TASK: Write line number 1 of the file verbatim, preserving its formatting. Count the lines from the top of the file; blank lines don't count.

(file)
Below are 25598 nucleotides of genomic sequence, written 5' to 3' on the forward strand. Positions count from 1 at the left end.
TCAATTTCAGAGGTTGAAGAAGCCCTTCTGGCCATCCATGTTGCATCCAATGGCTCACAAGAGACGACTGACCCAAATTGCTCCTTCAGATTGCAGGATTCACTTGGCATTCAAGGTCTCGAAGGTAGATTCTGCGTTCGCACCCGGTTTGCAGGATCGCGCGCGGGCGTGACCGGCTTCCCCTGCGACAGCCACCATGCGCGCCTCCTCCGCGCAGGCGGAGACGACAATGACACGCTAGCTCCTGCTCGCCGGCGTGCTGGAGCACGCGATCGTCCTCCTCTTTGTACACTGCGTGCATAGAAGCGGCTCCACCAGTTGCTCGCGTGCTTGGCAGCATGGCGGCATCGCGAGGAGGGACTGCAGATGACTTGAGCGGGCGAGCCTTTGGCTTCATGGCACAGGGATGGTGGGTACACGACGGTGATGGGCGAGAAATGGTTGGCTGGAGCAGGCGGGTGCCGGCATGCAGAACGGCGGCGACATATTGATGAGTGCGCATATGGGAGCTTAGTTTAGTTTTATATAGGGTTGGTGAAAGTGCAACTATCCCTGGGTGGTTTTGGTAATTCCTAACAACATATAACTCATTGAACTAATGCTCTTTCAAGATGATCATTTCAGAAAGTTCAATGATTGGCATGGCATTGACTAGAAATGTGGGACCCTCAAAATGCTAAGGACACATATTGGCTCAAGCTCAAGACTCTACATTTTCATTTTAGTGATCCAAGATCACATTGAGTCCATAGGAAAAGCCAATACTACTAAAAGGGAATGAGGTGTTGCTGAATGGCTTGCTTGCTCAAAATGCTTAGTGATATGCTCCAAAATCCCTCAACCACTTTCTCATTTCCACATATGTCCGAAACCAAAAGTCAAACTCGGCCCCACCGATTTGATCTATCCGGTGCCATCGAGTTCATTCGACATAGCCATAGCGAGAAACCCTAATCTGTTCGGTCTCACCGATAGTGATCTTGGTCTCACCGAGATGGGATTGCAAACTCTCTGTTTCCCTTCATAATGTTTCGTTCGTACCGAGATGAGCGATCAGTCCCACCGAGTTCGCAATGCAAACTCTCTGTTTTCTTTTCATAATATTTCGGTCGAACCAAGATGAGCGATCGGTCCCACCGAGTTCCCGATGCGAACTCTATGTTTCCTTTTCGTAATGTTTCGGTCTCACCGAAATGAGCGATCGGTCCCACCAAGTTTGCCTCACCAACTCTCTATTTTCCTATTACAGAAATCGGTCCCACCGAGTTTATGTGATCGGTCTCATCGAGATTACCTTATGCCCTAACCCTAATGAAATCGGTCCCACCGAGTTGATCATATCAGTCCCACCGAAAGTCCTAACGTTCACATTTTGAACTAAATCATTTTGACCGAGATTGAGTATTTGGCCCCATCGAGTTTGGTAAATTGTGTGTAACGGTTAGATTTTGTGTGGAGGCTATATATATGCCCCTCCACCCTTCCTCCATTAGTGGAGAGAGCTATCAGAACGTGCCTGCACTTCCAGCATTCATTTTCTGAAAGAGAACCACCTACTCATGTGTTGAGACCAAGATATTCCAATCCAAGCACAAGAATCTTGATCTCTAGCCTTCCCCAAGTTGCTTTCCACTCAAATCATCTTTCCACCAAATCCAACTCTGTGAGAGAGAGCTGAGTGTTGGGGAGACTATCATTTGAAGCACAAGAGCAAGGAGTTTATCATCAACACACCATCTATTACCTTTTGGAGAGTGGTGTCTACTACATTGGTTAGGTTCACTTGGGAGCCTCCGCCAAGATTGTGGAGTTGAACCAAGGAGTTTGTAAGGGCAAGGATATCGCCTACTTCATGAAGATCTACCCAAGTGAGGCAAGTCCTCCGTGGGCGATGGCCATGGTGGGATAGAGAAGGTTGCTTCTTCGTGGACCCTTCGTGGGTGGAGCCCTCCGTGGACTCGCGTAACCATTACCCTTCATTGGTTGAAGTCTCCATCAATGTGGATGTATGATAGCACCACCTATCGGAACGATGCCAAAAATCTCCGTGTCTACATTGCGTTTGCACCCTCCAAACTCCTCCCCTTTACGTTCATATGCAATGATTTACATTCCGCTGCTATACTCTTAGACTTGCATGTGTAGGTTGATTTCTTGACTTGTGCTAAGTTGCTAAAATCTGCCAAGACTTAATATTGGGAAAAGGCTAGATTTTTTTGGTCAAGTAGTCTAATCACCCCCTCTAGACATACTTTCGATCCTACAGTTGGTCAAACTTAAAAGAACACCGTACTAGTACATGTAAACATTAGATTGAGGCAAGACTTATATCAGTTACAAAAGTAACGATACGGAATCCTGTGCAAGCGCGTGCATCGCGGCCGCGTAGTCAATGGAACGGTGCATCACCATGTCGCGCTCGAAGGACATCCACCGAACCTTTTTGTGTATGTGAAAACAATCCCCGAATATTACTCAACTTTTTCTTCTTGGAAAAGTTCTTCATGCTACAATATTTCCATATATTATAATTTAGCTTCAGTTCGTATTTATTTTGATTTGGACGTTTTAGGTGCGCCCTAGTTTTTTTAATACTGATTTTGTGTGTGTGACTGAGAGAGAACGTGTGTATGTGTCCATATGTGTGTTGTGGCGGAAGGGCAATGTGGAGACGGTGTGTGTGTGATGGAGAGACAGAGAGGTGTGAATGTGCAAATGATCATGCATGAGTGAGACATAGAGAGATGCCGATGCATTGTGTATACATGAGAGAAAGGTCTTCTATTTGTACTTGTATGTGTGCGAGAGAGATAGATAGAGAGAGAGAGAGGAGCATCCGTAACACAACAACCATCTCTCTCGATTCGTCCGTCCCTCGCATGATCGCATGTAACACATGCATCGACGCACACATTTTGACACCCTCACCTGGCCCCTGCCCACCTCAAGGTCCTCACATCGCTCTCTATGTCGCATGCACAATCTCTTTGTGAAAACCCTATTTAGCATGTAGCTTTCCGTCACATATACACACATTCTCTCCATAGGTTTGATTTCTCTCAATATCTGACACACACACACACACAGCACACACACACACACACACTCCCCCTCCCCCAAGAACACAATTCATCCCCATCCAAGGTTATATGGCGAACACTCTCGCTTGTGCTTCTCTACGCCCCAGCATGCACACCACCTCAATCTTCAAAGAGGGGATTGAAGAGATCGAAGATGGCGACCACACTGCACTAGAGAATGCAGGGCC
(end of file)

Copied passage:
Below are 25598 nucleotides of genomic sequence, written 5' to 3' on the forward strand. Positions count from 1 at the left end.